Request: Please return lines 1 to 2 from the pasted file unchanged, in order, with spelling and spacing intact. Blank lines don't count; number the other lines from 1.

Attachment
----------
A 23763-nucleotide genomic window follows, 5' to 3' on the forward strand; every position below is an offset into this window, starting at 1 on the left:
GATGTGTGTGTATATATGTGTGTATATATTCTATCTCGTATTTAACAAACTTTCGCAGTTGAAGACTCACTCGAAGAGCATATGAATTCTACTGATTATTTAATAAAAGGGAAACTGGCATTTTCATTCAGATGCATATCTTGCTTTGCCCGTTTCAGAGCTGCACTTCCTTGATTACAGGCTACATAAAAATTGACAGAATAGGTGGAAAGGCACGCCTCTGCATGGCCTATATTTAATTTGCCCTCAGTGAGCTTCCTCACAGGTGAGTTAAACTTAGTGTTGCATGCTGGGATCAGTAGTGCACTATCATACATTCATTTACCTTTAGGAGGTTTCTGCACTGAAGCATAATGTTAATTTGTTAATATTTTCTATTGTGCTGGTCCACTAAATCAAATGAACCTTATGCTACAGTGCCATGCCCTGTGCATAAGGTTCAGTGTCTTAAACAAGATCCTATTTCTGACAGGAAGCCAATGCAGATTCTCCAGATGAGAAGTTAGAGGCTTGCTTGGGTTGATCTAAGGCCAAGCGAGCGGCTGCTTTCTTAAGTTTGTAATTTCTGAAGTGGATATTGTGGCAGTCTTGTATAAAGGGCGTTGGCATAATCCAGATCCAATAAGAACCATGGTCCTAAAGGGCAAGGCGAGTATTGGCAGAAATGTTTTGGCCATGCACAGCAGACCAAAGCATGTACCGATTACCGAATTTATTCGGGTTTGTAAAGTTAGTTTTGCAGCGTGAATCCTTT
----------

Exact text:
A 23763-nucleotide genomic window follows, 5' to 3' on the forward strand; every position below is an offset into this window, starting at 1 on the left:
GATGTGTGTGTATATATGTGTGTATATATTCTATCTCGTATTTAACAAACTTTCGCAGTTGAAGACTCACTCGAAGAGCATATGAATTCTACTGATTATTTAATAAAAGGGAAACTGGCATTTTCATTCAGATGCATATCTTGCTTTGCCCGTTTCAGAGCTGCACTTCCTTGATTACAGGCTACATAAAAATTGACAGAATAGGTGGAAAGGCACGCCTCTGCATGGCCTATATTTAATTTGCCCTCAGTGAGCTTCCTCACAGGTGAGTTAAACTTAGTGTTGCATGCTGGGATCAGTAGTGCACTATCATACATTCATTTACCTTTAGGAGGTTTCTGCACTGAAGCATAATGTTAATTTGTTAATATTTTCTATTGTGCTGGTCCACTAAATCAAATGAACCTTATGCTACAGTGCCATGCCCTGTGCATAAGGTTCAGTGTCTTAAACAAGATCCTATTTCTGACAGGAAGCCAATGCAGATTCTCCAGATGAGAAGTTAGAGGCTTGCTTGGGTTGATCTAAGGCCAAGCGAGCGGCTGCTTTCTTAAGTTTGTAATTTCTGAAGTGGATATTGTGGCAGTCTTGTATAAAGGGCGTTGGCATAATCCAGATCCAATAAGAACCATGGTCCTAAAGGGCAAGGCGAGTATTGGCAGAAATGTTTTGGCCATGCACAGCAGACCAAAGCATGTACCGATTACCGAATTTATTCGGGTTTGTAAAGTTAGTTTTGCAGCGTGAATCCTTT